Tamara Palmer

Inside Mister Jiu's Buns

Tamara Palmer
Inside Mister Jiu's Buns


Brandon Jew grew up in San Francisco with memories of snacking around Chinatown with his family and is now making the most distinctive fine food in the area. His restaurant Mister Jiu’s — named for the correct spelling of his family name, which was changed when his grandparents immigrated here — has earned a Michelin star in its first year of operation.

Mister Jiu’s beautiful and modernized decor breathes life into a banquet space that has only been home to three restaurants since the late 1800s, starting with the awesomely named Hang Far Low. The last tenant, Four Seas, operated for more than 50 years. Both have given Jew strong examples of longevity, but what gives him a true shot at sticking around is his commitment to changing the conversation about American Chinese food as being something that’s cheap and unhealthy. It doesn’t help that there are more than 400 Chinese restaurants in San Francisco that are all essentially serving the same thing.

“Everyone’s buying the same fermented black beans, the same oyster sauce, that’s why it all tastes the same,” Jew says. “And when I look at the ingredients, it’s all full of crap.”

He knew he had to differentiate his food by making all the pantry staples and utilizing the sumptuous bounty of local California produce to really give his menu a modern sense of place. In other words, Jew jokes, “We like to make things as complicated as we can.”

A dish that exemplifies this outlook and process is the Dutch crunch BBQ pork bun, which rejects the typical conventions of a char siu bao for something altogether more natural and flavorful. Char siu often has a fake, flaming red hue due to artificial additives. Jew brainstormed and experimented with organic foods that could achieve a vibrant color (if not the exact same shade) and has settled on an ingenious sauce made with beets and tofu that has been fermented in red rice.


Every day, the kitchen hands off the roasted pork belly and sauce for the buns to pastry chef Melissa Chou and pastry cook Kelly Teramoto, who produce enough buns to fulfill about 35 three-piece orders. It’s only one of many daily duties, but it recently increased significantly once the buns, which were previously only on the bar menu, became available in the dining room.

“It’s been really interesting using our pastry backgrounds for this kind of stuff, it’s been really fun,” says Chou. “Chinese food has a lot of crossover as far as these pastry skills are concerned.”


Like many Bay Area natives who grew up eating Dutch crunch bread with their deli sandwiches in high school, Jew didn’t realize how local of an item it is until we mentioned it to him. In fact, the Dutch crunch that tops his pork buns isn’t made with sesame oil and rice flour, as it is on the bread, but with a sheet made out of housemade pork floss, butter, brown sugar and flour streusel that Chou mixes, rolls out and gives to Teramoto to place on top of the buns she hand forms from their dough. It's a milk bread that's often mistaken by customers to be brioche because of the fluffy texture that’s made without eggs.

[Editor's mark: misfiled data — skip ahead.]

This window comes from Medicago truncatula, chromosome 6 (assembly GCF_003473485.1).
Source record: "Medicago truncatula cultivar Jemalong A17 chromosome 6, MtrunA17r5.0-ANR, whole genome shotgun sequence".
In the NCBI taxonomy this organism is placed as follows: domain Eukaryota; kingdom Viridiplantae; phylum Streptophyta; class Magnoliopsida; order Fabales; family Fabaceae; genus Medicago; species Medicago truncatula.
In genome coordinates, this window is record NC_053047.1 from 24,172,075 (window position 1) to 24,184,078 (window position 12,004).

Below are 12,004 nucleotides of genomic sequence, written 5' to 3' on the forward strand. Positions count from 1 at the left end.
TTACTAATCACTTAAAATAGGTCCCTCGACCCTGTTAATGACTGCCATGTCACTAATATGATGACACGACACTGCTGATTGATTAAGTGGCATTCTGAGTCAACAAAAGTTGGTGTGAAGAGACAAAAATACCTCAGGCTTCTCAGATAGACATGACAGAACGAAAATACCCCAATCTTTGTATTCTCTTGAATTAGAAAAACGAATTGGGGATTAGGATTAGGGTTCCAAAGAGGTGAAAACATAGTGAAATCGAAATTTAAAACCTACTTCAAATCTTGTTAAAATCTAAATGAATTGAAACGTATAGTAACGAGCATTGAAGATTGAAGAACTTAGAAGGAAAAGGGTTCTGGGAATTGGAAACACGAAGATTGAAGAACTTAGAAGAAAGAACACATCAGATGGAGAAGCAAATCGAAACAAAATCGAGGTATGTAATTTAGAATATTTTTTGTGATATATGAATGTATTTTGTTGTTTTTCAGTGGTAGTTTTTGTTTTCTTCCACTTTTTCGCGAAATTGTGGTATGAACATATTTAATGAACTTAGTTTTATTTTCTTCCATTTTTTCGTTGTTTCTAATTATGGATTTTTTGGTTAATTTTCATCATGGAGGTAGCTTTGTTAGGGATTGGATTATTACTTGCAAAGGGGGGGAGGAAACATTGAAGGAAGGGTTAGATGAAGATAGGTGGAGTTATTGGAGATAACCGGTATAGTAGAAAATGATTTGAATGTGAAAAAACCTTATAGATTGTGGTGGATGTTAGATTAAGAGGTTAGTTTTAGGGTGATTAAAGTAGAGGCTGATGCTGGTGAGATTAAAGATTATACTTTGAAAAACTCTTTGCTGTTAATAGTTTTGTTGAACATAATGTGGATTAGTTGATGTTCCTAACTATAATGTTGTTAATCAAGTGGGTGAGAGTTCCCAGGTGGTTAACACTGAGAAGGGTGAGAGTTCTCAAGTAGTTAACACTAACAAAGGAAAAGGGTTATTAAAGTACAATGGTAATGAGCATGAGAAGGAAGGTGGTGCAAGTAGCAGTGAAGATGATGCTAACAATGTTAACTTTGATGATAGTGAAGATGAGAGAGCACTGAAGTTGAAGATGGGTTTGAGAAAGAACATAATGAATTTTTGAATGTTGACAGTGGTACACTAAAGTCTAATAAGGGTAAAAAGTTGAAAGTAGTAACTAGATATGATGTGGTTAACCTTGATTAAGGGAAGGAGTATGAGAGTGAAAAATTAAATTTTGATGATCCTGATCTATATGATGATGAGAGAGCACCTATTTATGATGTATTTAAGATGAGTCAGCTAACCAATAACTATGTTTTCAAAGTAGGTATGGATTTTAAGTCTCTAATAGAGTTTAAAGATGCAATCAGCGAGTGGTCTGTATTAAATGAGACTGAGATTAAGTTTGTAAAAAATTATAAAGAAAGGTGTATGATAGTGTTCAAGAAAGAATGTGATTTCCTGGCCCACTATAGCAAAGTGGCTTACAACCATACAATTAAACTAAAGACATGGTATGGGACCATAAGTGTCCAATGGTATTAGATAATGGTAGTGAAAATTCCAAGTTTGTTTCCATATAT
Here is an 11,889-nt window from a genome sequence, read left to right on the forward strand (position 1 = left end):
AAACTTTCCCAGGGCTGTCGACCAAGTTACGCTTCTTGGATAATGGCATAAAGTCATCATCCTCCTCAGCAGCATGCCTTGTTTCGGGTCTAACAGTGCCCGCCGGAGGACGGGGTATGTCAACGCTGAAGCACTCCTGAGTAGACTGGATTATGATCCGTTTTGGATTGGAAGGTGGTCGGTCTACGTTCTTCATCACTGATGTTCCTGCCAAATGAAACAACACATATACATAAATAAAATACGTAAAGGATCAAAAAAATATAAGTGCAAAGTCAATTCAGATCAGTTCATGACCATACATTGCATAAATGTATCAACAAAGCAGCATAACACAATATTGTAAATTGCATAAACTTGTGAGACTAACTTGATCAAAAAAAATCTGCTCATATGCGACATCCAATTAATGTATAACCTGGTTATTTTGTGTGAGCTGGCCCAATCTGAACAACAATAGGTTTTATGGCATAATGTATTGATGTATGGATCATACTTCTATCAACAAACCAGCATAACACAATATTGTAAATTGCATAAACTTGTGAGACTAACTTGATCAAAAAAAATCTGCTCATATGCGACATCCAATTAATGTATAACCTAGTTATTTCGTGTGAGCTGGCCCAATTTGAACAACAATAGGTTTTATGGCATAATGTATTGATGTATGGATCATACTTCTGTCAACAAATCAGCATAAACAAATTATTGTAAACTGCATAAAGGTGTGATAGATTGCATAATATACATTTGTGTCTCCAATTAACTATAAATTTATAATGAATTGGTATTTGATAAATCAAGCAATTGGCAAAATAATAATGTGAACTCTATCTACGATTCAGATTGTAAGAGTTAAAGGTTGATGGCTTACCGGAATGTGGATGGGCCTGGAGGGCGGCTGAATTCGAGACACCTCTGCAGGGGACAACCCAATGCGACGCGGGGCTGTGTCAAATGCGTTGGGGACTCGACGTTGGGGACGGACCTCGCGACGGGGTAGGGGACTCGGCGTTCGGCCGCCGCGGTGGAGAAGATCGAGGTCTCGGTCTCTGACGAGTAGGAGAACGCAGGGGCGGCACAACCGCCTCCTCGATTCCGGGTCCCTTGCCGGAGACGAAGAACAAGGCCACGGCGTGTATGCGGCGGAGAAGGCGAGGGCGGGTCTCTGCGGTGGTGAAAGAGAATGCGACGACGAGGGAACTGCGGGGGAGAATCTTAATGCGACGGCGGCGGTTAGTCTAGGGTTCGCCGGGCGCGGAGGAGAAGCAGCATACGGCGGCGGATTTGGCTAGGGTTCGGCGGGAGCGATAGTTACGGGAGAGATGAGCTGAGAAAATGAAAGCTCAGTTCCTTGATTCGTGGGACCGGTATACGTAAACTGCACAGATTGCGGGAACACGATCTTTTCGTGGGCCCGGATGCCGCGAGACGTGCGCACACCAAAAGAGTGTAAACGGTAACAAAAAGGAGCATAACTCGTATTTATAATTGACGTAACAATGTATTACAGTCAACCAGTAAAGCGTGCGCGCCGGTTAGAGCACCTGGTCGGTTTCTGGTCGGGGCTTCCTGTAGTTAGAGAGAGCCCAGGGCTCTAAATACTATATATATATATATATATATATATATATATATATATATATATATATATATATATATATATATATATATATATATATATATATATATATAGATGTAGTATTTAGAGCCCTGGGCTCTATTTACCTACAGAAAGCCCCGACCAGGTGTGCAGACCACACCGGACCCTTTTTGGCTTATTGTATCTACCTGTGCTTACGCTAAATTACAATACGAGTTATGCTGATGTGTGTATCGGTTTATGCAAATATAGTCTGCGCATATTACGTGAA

“I didn't really know how to describe the topping of what we were doing other than, it's kind of like Dutch crunch,” Jew admits. “So, I think in hindsight it worked out because the more and more we go down the path of trying to figure out where we mix American things, Bay Area things, the culture of the Bay Area and American culture into the Chinese aesthetic and Chinese tradition is a balance I'm still trying to figure out. I think every dish is going to have a range of this one is maybe more American or [this one is] more Chinese. But I’m trying to find that proximity where all the dishes can land in this feeling like what we are producing is unique to this area. To me what I'm striving towards is a real definition and distinction of San Francisco Chinese food and the food that I want to express can only be represented by the ingredients and the culture of the Bay Area. That's the path that we're on in the kitchen is really trying to find that.

“I want to be able to represent the season and the farmers of this area and I think if I can get them to grow things for me, I think eventually that will hopefully stem another boost of inspiration and new dishes for our restaurant. I want the menu to reflect the farmers market but it has to be a combination of Chinese ingredients and Chinese pantry. Being able to support farmers, being able to support a bigger conversation about how things should be grown and how we should take care of the earth, all those things matter to me so being able to support those people is part of this restaurant as well and what inspires me.”